# Energy–maneuverability theory

Energy–maneuverability theory is a model of aircraft performance. It was developed by Col. John Boyd, a fighter pilot, and Thomas P. Christie a mathematician with the Air Force,[1] and is useful in describing an aircraft's performance as the total of kinetic and potential energies or aircraft specific energy. It relates the thrust, weight, aerodynamic drag, wing area, and other flight characteristics of an aircraft into a quantitative model. This allows combat capabilities of various aircraft or prospective design trade-offs to be predicted and compared.

All of these aspects of airplane performance are compressed into a single value by the following formula:

${\displaystyle {\begin{array}{rcl}P_{S}&=&V\left({\frac {T-D}{W}}\right)\\\\V&=&{\text{Speed}}\\T&=&{\text{Thrust}}\\D&=&{\text{Drag}}\\W&=&{\text{Weight}}\end{array}}}$

In words, the specific excess energy is proportional to the ratio of net motive forces compared to the weight of the plane and proportional to speed. (Note that dimensionally, ${\displaystyle P_{S}}$ has units of "speed," not "specific energy" (energy per unit mass).)

The net motive force is found by calculating the engine's ability to move the plane after accounting for friction and other aerodynamic issues that slow down the plane. The ratio (T-D)/W is similar to T/W, the Thrust-to-weight ratio, which is also used as a figure of merit for airplanes and rockets. By normalizing the motive forces to the weight of the plane, it is clear how efficient the plane is. A very large engine may be able to generate a huge thrust but could be so heavy that it would not even lift itself. The ratio is unity (T-D)/W = 1 when the engine is powerful enough to keep the plane at constant speed in a 90 degree ascending trajectory. Fighter jets, such as the F-16 have a T/W ratio close to 1, depending on fuel weight and armament.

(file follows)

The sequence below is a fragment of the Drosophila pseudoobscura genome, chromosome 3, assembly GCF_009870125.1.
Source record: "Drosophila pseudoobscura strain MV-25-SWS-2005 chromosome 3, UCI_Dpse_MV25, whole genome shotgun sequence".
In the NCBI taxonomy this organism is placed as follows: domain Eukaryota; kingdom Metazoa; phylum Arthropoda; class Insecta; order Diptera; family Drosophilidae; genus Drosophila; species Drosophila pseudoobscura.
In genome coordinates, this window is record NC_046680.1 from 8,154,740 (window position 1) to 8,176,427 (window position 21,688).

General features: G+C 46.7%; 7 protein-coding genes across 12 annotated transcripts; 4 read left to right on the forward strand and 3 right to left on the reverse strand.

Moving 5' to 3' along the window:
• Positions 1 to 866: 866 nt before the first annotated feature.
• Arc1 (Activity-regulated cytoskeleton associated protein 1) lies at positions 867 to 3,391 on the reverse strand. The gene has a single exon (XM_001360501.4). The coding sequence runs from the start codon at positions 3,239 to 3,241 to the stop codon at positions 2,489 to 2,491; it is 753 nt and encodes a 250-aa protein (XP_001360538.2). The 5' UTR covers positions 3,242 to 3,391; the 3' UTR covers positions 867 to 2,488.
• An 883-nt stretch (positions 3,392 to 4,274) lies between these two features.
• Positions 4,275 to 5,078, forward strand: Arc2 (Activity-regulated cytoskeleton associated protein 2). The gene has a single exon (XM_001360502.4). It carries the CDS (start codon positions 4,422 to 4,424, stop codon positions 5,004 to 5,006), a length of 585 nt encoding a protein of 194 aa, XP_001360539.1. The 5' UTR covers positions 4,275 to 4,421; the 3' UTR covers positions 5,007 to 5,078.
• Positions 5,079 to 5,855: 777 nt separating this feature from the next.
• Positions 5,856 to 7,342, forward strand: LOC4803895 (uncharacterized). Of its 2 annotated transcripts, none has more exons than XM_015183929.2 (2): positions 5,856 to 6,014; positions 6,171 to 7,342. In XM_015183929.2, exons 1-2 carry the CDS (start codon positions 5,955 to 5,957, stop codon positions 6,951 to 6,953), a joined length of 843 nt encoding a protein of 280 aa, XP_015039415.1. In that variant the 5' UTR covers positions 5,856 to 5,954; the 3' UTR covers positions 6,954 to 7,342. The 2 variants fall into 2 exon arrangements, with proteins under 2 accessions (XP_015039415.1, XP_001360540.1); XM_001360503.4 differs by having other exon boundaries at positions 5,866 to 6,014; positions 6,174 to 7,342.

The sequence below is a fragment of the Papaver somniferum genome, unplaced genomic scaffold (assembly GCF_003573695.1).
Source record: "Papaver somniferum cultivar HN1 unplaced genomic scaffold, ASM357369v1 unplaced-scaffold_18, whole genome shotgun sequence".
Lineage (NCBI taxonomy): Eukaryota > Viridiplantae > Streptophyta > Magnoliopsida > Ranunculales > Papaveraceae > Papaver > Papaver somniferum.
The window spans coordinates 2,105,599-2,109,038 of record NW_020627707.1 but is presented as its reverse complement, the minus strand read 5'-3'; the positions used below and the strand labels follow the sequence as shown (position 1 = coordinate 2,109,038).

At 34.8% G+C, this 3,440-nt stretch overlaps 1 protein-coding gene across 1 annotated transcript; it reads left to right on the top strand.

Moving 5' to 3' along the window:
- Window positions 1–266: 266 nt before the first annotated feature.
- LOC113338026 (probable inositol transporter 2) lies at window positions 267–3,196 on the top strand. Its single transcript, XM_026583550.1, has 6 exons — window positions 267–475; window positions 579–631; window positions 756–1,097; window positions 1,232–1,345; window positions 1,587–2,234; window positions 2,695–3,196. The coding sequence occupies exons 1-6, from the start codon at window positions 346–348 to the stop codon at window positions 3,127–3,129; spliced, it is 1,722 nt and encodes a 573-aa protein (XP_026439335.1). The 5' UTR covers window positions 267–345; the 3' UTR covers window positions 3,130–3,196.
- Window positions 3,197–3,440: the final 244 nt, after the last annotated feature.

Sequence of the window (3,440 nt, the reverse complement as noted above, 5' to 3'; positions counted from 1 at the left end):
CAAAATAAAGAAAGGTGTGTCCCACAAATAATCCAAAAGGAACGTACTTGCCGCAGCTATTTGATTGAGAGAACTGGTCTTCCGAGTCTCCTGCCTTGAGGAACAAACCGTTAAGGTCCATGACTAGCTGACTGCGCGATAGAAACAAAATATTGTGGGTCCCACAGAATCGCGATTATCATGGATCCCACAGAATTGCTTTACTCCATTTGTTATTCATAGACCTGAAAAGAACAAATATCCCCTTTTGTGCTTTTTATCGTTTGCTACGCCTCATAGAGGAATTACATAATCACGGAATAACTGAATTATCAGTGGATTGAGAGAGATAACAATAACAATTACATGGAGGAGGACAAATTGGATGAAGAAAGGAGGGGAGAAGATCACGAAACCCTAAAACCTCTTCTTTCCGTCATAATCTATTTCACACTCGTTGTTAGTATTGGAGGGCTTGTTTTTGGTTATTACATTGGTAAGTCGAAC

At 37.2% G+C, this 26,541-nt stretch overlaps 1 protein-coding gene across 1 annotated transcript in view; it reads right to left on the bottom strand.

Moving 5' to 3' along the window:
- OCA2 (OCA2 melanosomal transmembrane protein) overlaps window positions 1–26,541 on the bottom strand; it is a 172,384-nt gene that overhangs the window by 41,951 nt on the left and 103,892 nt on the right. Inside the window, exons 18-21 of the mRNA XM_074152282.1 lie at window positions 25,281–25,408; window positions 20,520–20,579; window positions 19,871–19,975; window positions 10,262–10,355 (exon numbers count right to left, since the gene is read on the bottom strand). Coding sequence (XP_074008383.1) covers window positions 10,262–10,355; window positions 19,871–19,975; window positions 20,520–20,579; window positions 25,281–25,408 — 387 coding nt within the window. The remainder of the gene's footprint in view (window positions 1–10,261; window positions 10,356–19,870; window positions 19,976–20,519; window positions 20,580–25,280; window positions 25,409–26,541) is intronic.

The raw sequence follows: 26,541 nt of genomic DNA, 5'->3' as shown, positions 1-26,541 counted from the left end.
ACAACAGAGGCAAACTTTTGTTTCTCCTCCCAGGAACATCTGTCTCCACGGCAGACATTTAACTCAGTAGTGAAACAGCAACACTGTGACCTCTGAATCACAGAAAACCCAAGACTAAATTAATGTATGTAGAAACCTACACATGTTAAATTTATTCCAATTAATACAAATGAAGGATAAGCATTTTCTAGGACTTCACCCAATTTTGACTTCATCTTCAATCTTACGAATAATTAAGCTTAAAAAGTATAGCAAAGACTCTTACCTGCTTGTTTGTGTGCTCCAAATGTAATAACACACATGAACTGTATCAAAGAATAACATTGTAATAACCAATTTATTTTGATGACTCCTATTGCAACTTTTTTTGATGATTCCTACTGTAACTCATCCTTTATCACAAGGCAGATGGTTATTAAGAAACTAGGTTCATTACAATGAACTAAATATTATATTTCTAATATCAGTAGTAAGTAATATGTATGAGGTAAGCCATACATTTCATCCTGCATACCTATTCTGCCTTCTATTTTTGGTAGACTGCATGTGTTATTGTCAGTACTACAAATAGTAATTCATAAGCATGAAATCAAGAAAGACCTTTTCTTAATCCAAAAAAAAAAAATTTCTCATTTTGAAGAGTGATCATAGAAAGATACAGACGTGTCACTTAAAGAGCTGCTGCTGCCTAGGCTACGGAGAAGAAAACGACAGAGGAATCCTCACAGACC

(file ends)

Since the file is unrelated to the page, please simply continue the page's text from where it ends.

The difference between T/W and (T-D)/W is that T/W does not include the effects of friction and other aerodynamic losses. When a plane is moving very slowly, these losses are small and can be ignored. However, T/W does not accurately describe the performance of the plane at its normal operating conditions. By including drag in the formula, the aerodynamics of the plane are also summarized in the ${\displaystyle P_{S}}$ value.

The SEE[clarification needed] model is proportional to the speed of the plane. This means that the faster the plane is capable of flying, the better its score. The other parts of this model (thrust, drag, and weight) may say that a plane is excellent but a good fighter must also go fast.

Boyd, a U.S. jet fighter pilot in the Korean War, began developing the theory in the early 1960s. He teamed with mathematician Thomas Christie at Eglin Air Force Base to use the base's high-speed computer to compare the performance envelopes of U.S. and Soviet aircraft from the Korean and Vietnam Wars. They completed a two-volume report on their studies in 1964. Energy Maneuverability came to be accepted within the U.S. Air Force and brought about improvements in the requirements for the F-15 Eagle and later the F-16 Fighting Falcon fighters.[2]

## Notes

1. ^ Neufeld, Jacob; Watson, George M. (Jr.); Chenoweth, David, eds. (1997), Technology and the Air Force: A Retrospective Assessment (PDF), Air Force History and Museums Program, United States Air Force, p. 204
2. ^ Jenkins, Dennis R. McDonnell Douglas F-15 Eagle, Supreme Heavy-Weight Fighter, p.7. Aerofax, 1998.